Addressing the Threat of Extremism on Your Campus

Here’s a run-down of the tactics used by extremists such as white supremacists and the “black bloc”, as well as some ways your campus can keep protests peaceful.

Addressing the Threat of Extremism on Your Campus

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During the Campus Safety Conferences this summer, there were discussions about countering violent extremists that included extreme left and right wing actors. Below is some of the material that was presented to help campus law enforcement understand and prepare for events that might take place on their campuses.

Who Are Some of the Extremist Players?

On one extreme are the many groups and individuals who fall within the widely used term “alt-right”. They are not a homogenous group, and as a result, there is a spectrum of thoughts and behaviors between them. However, they tend to share several things in common.

The first is that they advocate for white supremacy, though they no longer publicly advocate for the extermination of other races as happened with earlier groups. The “modern” white supremacists don’t want “them” to live in their area, community, state, or nation. As a result of this shift from extermination, they have managed to attract a growing number of supporters.

They also tend to blame people of other races or ethnicities for economic or social problems, which also has increased membership and supporters. This issue grows whenever jobs are lost, costs increase, or crime surges, as blaming “them” makes for an easy scapegoat.

They also focus heavily on First Amendment and Second Amendment rights. Religion is often a significant motivator, free speech and freedom of assembly are widely touted, and use of firearms and development of militias are common and often a social activity within particular groups.

Finally, they often are formed into small groups or associations with semi-formal structure, and these groups often communicate with other groups that share their core beliefs.

While many people find the views of people within the “alt-right” groups to be repugnant (particularly the racist views), most of the activities are protected by the U.S. Constitution. It is not until laws are violated or violence becomes an issue that law enforcement can take action in most cases.

On the other end of the spectrum are the people who claim to be against the “fascists” in the alt-right, and who often show up as counter-protesters. The extreme groups are often called “anti-fascists”, or “antifa” for short.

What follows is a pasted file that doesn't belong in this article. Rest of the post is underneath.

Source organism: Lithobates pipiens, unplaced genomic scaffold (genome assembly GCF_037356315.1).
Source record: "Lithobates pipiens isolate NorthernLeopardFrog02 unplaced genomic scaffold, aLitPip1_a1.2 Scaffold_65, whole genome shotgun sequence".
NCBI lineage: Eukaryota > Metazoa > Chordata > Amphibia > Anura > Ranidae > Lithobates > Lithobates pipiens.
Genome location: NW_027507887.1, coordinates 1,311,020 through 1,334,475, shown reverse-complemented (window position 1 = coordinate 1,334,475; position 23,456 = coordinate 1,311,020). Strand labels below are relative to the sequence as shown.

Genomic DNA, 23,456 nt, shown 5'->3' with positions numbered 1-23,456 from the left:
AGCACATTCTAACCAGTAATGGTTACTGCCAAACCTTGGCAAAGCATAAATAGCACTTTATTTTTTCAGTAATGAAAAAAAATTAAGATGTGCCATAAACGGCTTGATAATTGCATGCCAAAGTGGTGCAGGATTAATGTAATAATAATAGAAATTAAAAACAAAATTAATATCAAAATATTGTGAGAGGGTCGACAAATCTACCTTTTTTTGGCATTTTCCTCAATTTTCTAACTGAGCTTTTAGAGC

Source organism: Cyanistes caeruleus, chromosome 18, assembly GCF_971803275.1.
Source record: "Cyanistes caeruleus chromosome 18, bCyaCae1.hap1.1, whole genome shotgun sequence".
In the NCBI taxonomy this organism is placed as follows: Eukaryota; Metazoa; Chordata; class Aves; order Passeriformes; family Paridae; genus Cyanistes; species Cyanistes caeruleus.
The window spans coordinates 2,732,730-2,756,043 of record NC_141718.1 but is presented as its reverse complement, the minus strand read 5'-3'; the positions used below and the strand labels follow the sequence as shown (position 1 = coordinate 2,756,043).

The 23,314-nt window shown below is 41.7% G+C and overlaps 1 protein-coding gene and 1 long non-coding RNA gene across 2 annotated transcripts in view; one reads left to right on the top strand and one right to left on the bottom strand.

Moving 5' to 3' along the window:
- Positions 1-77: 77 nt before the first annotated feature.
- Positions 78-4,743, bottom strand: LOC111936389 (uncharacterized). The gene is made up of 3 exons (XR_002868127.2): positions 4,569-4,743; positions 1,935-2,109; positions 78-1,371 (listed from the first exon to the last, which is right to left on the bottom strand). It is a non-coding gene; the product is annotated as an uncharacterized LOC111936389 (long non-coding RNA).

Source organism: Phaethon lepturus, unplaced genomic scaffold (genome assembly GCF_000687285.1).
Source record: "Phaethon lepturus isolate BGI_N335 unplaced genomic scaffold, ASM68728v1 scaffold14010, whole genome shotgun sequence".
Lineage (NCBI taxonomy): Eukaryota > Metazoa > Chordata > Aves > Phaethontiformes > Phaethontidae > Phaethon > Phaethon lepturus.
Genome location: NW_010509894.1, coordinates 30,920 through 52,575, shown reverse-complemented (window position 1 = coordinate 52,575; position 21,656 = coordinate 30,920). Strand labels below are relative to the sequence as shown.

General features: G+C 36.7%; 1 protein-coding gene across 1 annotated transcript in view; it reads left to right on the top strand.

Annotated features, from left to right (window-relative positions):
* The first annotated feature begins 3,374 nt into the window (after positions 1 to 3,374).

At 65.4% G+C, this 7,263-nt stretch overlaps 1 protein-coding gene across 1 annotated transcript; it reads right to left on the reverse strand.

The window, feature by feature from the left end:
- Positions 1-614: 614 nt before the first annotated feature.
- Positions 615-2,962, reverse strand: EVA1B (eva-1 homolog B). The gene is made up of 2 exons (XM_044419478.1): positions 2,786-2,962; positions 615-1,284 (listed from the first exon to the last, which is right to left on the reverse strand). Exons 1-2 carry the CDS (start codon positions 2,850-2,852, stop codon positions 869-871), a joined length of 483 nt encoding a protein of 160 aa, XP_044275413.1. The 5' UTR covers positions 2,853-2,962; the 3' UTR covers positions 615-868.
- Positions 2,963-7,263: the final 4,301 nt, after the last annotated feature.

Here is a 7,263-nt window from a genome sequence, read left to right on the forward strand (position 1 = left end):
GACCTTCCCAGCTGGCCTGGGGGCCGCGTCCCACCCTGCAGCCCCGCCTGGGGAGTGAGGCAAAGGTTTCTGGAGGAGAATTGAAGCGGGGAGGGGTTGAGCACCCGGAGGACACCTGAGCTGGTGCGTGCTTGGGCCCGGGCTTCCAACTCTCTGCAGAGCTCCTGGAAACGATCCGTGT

While many condemn violence, a loosely associated fringe element has emerged that is often called the “black bloc.” These are people who show up wearing black hoodies, gloves and masks, and are usually intent on using violence (hence the attempts to hide their identities).

The most common violence involving the “black bloc” are tearing down of barricades (which makes keeping opposing groups separate very difficult), throwing rocks and Molotov cocktail firebombs, and beating individuals they believe to be fascist.

Because the “black bloc” is loosely associated, there is no real/formal leadership nor structure, and who shows up at a given venue can change based on when and where a “counter protest” is held. People involved often put up a call for people to come out on social media, which may be an indicator for law enforcement that a counter protest with violence might be expected. However, their tactics and loose association also means identification of someone involved may be very difficult.

Be Mindful of First Amendment Issues

Law enforcement in the United States must always be mindful of the protections provided in the Constitution. After all, officers have sworn to uphold and defend those principles when carrying out their duties.

One of the biggest challenges when dealing with the extremist groups identified above is the First Amendment, which provides for freedom of assembly and freedom of speech. Rulings by the Supreme Court have expanded freedom of speech to include not just the spoken word, but also symbolic expression. This includes carrying signs, handing out literature, and even burning the U.S. flag. As a result, the concept of free speech is now considered to be more an issue of freedom of expression.

However, governments are allowed to place some restrictions on free expression. These restrictions must be content-neutral, though, and are limited to reasonable limits on the time, place and manner (TPM) of the activity. An example of content neutral TPM restrictions is not allowing a parade with a marching band playing (a manner issue) to go through a residential street (a place issue) at 3 a.m. in the morning (a time issue).

In addition, the Supreme Court decision in Forsyth County v. Nationalist Movement (505 US 123, 1992) makes it clear that costs for security or law enforcement can only be imposed in a content-neutral manner. This means that agencies may not charge higher fees (e.g., for permits or staffing) for one group compared to another simply because of the subject matter or the potential presence of counter protestors. Agencies should consult with legal counsel to ensure any fees charged meet the Forsyth requirements.